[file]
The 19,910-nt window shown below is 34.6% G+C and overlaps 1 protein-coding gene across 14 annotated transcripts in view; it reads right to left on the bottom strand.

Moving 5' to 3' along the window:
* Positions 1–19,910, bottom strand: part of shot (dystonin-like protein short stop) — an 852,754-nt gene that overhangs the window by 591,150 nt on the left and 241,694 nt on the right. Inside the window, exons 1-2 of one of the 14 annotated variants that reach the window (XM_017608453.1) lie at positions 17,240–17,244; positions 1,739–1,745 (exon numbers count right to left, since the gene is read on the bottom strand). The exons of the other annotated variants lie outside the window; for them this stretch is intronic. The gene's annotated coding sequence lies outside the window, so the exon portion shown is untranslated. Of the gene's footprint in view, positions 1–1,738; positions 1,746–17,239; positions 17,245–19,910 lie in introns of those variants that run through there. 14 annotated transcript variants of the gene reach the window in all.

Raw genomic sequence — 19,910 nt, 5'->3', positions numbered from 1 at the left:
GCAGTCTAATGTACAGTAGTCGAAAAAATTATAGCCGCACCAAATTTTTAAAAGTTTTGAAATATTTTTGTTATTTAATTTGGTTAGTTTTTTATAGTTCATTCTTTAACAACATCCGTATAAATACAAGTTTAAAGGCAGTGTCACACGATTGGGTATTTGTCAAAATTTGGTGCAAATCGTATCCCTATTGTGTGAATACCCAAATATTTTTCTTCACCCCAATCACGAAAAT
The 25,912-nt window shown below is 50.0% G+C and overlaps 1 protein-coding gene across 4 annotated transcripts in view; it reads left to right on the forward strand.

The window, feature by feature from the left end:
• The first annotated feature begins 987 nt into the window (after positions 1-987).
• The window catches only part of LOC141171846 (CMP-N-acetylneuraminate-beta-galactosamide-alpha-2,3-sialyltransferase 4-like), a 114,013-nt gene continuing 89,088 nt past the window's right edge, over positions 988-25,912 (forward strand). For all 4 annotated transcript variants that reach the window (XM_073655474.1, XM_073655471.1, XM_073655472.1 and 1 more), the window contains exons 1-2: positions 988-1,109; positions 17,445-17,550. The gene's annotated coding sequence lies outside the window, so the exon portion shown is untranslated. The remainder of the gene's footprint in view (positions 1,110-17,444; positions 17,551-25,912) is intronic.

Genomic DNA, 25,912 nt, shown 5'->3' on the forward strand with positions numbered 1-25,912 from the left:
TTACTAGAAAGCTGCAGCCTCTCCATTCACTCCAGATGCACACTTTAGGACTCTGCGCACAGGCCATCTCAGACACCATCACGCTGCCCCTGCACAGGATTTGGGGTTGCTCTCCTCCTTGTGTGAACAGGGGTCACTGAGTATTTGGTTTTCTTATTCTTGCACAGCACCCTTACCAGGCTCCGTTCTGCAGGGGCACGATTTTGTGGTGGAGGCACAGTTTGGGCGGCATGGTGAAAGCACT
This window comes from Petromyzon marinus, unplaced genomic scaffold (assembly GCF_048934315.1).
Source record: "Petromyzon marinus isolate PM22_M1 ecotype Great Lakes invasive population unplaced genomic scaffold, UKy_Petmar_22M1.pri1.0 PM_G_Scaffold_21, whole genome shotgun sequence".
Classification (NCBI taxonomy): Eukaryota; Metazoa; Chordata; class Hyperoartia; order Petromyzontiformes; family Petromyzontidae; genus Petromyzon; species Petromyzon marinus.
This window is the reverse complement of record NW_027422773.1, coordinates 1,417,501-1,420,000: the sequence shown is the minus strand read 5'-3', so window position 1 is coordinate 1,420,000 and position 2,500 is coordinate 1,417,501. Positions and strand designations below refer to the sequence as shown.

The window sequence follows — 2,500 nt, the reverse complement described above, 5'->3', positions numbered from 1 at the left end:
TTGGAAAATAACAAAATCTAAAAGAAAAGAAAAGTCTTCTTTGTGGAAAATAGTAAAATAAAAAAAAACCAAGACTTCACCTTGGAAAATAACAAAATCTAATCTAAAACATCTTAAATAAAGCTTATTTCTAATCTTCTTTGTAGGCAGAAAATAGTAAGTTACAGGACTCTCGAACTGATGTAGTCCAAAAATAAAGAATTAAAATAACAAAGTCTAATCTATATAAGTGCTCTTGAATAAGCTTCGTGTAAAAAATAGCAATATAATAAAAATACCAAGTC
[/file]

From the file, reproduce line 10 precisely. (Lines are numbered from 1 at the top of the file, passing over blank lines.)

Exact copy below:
Genomic DNA, 25,912 nt, shown 5'->3' on the forward strand with positions numbered 1-25,912 from the left: